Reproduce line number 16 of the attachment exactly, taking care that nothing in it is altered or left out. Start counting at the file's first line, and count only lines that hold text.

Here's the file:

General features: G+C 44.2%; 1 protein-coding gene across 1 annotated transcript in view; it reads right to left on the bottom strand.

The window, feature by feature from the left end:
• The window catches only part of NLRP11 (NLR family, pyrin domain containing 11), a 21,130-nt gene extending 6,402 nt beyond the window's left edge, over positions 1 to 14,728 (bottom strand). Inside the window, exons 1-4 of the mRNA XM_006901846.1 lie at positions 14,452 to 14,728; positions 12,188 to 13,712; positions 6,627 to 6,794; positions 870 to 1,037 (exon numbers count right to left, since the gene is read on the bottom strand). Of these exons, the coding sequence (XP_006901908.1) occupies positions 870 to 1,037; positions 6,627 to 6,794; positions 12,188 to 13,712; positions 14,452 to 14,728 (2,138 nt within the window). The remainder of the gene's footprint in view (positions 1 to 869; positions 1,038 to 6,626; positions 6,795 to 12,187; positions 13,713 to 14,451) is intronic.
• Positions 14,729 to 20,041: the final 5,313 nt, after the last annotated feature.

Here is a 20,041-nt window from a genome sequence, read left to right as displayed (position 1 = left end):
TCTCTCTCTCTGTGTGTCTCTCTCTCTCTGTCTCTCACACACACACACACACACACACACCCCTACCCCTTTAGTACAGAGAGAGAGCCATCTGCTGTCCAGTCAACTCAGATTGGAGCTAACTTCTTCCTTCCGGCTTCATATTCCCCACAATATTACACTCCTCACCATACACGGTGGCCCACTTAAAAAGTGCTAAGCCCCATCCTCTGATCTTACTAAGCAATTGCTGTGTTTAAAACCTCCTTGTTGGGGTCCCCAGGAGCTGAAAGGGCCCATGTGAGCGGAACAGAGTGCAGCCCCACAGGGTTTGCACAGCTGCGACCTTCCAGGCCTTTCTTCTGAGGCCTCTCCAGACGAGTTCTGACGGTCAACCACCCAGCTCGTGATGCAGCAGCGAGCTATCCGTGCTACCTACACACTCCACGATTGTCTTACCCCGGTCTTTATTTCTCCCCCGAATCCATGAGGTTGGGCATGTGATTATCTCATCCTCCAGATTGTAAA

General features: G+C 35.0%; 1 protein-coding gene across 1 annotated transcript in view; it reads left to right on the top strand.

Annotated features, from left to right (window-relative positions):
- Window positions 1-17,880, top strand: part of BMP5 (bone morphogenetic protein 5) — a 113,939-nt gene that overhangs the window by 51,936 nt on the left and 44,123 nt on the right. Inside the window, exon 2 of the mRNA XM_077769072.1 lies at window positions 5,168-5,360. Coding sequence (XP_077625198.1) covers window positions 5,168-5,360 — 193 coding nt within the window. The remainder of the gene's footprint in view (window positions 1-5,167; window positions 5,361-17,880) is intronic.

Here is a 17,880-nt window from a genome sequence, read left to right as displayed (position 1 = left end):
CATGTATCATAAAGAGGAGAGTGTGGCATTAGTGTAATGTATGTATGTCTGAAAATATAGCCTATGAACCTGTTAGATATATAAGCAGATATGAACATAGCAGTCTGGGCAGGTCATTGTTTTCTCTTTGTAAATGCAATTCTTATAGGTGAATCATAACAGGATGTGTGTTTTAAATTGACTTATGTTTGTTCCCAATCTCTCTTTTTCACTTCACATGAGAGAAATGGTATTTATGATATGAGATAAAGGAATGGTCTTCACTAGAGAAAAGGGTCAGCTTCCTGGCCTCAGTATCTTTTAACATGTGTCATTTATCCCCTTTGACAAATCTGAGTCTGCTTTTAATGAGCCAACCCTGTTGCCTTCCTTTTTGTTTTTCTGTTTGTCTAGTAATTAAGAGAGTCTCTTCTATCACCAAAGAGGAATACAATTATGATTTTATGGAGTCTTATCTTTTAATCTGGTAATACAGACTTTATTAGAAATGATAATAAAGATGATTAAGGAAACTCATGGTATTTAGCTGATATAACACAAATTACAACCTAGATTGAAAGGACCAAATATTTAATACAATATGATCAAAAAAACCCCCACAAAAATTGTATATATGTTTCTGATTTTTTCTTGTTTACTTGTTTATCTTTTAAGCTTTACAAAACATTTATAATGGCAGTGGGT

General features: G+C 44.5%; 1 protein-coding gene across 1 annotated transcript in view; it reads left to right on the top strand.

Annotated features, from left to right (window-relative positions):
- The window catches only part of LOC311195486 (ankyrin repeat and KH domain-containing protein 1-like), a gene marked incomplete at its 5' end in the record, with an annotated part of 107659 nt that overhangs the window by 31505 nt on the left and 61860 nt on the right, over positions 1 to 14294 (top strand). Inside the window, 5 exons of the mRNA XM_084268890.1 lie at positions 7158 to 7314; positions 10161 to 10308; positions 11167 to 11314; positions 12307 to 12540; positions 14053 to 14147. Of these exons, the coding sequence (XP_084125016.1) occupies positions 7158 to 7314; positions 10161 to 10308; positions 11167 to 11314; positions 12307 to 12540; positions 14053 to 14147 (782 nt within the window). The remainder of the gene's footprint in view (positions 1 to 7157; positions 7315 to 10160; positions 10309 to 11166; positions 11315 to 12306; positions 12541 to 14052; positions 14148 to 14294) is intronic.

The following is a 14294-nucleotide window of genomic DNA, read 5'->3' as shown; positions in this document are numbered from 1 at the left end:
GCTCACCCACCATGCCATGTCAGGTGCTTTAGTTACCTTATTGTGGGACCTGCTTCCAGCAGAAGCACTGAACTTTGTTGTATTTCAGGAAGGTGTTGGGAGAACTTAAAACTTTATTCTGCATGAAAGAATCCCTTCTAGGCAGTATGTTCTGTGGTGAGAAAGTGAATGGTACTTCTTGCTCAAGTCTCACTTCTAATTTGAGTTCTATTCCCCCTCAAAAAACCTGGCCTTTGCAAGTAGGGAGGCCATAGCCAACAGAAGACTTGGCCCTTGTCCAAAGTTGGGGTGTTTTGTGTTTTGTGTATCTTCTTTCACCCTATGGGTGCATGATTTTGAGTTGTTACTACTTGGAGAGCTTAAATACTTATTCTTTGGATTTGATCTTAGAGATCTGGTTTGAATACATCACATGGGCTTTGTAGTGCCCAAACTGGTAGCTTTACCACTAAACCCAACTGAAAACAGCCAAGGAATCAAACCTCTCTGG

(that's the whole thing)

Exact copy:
GCTCACCCACCATGCCATGTCAGGTGCTTTAGTTACCTTATTGTGGGACCTGCTTCCAGCAGAAGCACTGAACTTTGTTGTATTTCAGGAAGGTGTTGGGAGAACTTAAAACTTTATTCTGCATGAAAGAATCCCTTCTAGGCAGTATGTTCTGTGGTGAGAAAGTGAATGGTACTTCTTGCTCAAGTCTCACTTCTAATTTGAGTTCTATTCCCCCTCAAAAAACCTGGCCTTTGCAAGTAGGGAGGCCATAGCCAACAGAAGACTTGGCCCTTGTCCAAAGTTGGGGTGTTTTGTGTTTTGTGTATCTTCTTTCACCCTATGGGTGCATGATTTTGAGTTGTTACTACTTGGAGAGCTTAAATACTTATTCTTTGGATTTGATCTTAGAGATCTGGTTTGAATACATCACATGGGCTTTGTAGTGCCCAAACTGGTAGCTTTACCACTAAACCCAACTGAAAACAGCCAAGGAATCAAACCTCTCTGG